While Mitla is closed on Mondays, as of autumn 2023, it’s open from 10:00-16:00 on Tuesday-Saturday and from 10:00-14:00 and Sundays. Both Yagul and Dainzú, meanwhile, are open daily from 10:00-16:00.
Fortunately, visiting all three is much easier now compared to the time of my visit, when they were all operating on a drastically reduced schedule. Nevertheless, you’ll still be on a tight schedule and you’ll want to arrive at Mitla as soon as the ruins open.
First, you’ll want to get to Mitla from Oaxaca. If you’re staying near the Zócalo, you can find buses for Mitla at the Central de Abasto station, also known as the ‘2nd Class Bus Station.’ (It’s also from here that you can catch a shared taxi to Atzompa on a different day.)
For those staying further north, you can find transport on Highway 190 a little bit east of the baseball stadium. While I’d read about public buses, I went to Mitla on a few different occasions and only ever saw shared taxis.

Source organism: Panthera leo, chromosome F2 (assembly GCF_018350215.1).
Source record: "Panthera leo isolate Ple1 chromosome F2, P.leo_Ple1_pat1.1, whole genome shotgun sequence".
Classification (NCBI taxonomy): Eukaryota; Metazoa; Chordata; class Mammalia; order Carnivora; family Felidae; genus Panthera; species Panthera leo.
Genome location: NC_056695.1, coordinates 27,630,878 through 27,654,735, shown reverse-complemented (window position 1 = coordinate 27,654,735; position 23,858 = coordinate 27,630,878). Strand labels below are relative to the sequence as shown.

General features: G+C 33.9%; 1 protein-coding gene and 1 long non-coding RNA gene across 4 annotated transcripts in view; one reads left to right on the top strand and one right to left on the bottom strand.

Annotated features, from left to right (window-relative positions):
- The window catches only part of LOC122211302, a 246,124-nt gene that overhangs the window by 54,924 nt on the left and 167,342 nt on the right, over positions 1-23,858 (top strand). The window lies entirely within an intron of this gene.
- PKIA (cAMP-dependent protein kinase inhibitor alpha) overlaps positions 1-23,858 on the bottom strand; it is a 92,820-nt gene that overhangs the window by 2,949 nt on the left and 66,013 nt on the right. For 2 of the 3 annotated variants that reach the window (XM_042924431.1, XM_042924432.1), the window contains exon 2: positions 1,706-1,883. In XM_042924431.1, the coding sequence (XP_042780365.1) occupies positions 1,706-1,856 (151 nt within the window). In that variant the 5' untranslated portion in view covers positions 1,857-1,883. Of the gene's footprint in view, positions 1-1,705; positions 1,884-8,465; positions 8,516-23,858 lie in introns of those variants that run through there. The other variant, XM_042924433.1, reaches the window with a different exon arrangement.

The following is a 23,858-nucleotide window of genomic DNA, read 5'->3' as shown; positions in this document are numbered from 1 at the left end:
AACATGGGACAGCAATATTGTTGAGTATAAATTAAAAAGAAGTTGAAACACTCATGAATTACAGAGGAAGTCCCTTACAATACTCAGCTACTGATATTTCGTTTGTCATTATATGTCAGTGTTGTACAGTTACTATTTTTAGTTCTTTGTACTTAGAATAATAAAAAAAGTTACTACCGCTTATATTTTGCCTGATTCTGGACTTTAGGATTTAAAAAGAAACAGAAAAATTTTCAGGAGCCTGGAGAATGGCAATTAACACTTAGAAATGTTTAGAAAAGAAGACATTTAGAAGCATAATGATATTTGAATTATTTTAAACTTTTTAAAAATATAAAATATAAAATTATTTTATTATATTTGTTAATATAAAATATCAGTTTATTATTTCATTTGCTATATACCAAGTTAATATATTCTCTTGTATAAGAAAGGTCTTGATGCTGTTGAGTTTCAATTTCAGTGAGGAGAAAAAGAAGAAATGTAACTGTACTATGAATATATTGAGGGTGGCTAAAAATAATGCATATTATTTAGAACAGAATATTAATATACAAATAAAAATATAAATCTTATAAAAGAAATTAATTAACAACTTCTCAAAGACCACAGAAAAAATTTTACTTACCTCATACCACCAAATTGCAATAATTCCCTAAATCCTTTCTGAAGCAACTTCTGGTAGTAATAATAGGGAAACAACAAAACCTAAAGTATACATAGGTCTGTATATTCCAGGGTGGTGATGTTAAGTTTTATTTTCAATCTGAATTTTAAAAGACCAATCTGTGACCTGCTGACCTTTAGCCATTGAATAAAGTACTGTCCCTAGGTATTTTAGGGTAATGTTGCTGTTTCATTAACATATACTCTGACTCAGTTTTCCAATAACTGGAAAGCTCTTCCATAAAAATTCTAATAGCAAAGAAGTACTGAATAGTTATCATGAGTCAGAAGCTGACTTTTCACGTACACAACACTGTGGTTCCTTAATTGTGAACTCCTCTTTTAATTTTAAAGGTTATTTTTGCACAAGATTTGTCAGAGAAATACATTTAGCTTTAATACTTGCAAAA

Wait around long enough and you should see a car with ‘Mitla’ written on the window. The standard price for the hour-long trip is $40 MXN per person.
Finished with Mitla, it’s time to head back west to visit Yagul. You can catch a coach bus at Mitla’s bus station located on 179, about 7 minutes on foot from the shared taxi drop-off point. Or you could take a shared taxi, though you may have to wait until it fills up.
As you board the bus, tell the driver that you want to get off at Yagul. After just about ten minutes into the ride, the driver will let you off, after which it’s a 2 km walk to the ruins.
After visiting Yagul, my plan was to return to the highway and simply wait for a westbound coach bus or shared taxi to Dainzú, another 20-minute ride.